Bronson Arroyo has not received a single offer yet. Not one. Nada. Zilch. Bupkis.
Twelve teams have “shown interest in him”; none have been interested enough to make a serious play for the former Red’s services.
Let that sink in for a moment. This isn’t some scrub starting pitcher. This isn’t some nobody or never has been.
Since 2005, no pitcher in baseball has started more games than Arroyo(297), thrown more innings than Arroyo (1,895.2), or earned more wins than Arroyo(119). Only four pitchers have struck out more batters than Arroyo (1,212).
In modern history, he’s one of the most serviceable, reliable and dependable arms the game has seen. He never misses a start. He’s never once been on the disabled list. He’s a great teammate who has helped a lot of young pitchers he’s played with.
So why the heck isn’t his phone ringing? Why haven’t any of the 30 front offices in baseball tried to toss him even the lowest of low-ball offers?
It doesn’t make any sense. Not to me. And certainly not to Arroyo.
“I get why [Kershaw] got all that money,” Arroyo said in an interview with Jayson Stark of ESPN.com. “But then you’ve got guys like Dice-K [Matsuzaka], who came over here and was good for the first couple years but then didn’t pan out. And when he doesn’t pan out, they all just forget and go on to the next guy who’s not proven, and pay him.
“Meanwhile, they forget about guys like me, who have done the job for the last eight or 10 years, and treat them like they’ve never done anything in this game. That’s hard, man.”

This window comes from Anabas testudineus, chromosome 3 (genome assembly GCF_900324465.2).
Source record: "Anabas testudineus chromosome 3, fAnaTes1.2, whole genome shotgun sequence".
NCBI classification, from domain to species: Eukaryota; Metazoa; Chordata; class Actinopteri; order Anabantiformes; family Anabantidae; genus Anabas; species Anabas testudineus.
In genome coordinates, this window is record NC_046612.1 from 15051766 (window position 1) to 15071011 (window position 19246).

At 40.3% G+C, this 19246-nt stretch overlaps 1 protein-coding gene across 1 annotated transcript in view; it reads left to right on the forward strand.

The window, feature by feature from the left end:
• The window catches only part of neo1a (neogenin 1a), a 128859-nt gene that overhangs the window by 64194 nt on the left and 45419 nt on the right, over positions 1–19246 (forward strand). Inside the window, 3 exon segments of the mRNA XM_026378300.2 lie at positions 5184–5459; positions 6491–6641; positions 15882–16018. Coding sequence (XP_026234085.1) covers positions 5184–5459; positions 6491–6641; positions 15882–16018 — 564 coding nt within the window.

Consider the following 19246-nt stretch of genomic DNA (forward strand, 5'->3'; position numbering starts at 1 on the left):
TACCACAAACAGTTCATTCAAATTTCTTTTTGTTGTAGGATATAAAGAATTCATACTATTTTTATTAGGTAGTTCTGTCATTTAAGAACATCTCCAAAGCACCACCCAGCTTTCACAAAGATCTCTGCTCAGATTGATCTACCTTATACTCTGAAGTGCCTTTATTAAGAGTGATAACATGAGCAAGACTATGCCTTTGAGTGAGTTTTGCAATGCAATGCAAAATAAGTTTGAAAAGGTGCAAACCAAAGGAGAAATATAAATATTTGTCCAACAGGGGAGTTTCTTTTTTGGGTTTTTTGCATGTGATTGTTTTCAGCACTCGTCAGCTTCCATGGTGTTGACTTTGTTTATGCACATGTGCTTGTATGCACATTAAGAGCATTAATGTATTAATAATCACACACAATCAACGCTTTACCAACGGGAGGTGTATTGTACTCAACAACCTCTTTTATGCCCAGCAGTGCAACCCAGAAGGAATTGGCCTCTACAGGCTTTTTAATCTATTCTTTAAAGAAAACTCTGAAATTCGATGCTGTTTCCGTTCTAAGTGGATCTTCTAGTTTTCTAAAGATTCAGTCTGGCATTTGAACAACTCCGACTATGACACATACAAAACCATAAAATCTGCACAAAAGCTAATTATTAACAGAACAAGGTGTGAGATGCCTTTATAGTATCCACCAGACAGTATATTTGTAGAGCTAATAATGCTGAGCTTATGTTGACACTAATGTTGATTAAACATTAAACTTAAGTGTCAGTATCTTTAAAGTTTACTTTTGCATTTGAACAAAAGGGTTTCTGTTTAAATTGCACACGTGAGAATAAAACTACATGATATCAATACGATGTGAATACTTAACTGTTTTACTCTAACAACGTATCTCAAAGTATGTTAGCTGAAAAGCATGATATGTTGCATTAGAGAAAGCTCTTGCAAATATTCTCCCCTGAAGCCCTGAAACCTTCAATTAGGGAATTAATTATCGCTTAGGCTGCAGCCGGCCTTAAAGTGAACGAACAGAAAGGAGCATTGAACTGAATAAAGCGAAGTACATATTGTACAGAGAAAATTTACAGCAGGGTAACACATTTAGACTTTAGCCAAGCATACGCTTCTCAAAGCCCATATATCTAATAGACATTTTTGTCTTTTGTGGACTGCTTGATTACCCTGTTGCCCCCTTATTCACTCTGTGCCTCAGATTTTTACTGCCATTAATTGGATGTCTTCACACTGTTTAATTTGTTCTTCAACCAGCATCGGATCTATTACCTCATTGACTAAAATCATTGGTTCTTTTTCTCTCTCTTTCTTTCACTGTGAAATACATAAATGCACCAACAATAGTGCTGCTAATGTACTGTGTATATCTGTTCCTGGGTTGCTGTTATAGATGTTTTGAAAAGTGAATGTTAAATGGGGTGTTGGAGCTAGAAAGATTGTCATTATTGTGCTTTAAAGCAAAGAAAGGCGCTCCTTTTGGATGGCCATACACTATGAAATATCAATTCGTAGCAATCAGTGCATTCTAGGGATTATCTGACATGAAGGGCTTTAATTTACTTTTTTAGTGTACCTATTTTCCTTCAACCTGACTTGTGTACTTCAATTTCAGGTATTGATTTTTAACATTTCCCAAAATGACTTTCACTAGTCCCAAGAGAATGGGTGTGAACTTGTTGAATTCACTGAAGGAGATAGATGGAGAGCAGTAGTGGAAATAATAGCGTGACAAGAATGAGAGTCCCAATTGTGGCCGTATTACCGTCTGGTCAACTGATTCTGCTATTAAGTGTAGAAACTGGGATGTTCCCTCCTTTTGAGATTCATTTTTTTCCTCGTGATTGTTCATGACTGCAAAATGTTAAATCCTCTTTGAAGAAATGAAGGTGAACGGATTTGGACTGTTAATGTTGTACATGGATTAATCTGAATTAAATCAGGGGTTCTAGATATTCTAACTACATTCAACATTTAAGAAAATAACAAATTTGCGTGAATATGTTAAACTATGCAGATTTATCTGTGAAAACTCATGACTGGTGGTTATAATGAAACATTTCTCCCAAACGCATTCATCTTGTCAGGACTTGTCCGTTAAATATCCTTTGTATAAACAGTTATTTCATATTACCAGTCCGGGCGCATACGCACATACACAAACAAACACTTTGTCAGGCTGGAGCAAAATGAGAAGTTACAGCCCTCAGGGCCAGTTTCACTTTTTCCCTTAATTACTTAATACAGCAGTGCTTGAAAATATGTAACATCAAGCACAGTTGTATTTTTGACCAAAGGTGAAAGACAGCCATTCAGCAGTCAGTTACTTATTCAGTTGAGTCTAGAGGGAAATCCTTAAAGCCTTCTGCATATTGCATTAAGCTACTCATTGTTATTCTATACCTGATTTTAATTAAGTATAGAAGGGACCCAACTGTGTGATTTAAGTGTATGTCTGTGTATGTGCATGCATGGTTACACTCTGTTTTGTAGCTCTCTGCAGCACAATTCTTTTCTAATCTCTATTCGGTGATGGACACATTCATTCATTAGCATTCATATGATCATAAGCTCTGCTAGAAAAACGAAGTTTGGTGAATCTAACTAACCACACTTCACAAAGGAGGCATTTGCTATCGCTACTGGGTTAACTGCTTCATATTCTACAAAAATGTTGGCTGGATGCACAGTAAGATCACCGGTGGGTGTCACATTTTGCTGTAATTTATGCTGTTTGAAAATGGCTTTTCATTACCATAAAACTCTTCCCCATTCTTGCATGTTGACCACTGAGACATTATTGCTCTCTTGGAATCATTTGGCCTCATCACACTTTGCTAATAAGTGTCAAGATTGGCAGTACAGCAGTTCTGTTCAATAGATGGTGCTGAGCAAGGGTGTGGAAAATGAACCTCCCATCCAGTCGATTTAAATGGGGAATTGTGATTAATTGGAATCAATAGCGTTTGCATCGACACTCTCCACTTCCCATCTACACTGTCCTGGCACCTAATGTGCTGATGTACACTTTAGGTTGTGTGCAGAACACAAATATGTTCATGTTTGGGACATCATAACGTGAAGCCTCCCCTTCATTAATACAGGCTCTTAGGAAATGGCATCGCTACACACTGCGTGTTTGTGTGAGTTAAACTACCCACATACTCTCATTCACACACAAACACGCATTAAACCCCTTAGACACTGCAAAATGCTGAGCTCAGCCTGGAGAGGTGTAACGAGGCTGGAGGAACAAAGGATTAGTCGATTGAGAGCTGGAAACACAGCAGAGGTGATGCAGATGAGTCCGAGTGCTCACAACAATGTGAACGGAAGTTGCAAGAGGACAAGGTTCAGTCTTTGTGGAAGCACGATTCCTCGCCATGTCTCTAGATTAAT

Arroyo is reportedly seeking a three-year contract at around $30 million. He’s not going to get that much money, but the high asking price shouldn’t deter teams from at least trying to negotiate with him.
He’s one of four premiere starting pitchers left on the free agent market (along with Ervin Santana, Ubaldo Jimenez and now A.J. Burnett). Of those guys, he’s likely the most affordable option. And unlike Santana and Jimenez, signing Arroyo will not cost any compensatory draft picks (because the Reds did not make Arroyo a qualifying offer at the end of 2013).
Maybe it’s his age, you suggest? If he were another pitcher, perhaps. But as one AL executive put it when talking with Stark, “He’s 37, but going on 27.” Arroyo doesn’t overthrow or try to overpower hitters. He’s a loose and limber, casual thrower who relies on guile and disguise instead of hard heat. Arroyo’s mechanics and pitching style are effortless. The man could pitch well into his 40s without any signs of significant decline.
I just don’t get it. And neither does Arroyo.
“I don’t know what to do,” Arroyo told Stark. “I’m not trying to break the bank. But I am a guy who has performed for the last 10 years as consistently as anybody in the game. And for some reason, nobody’s thrown me an offer yet.”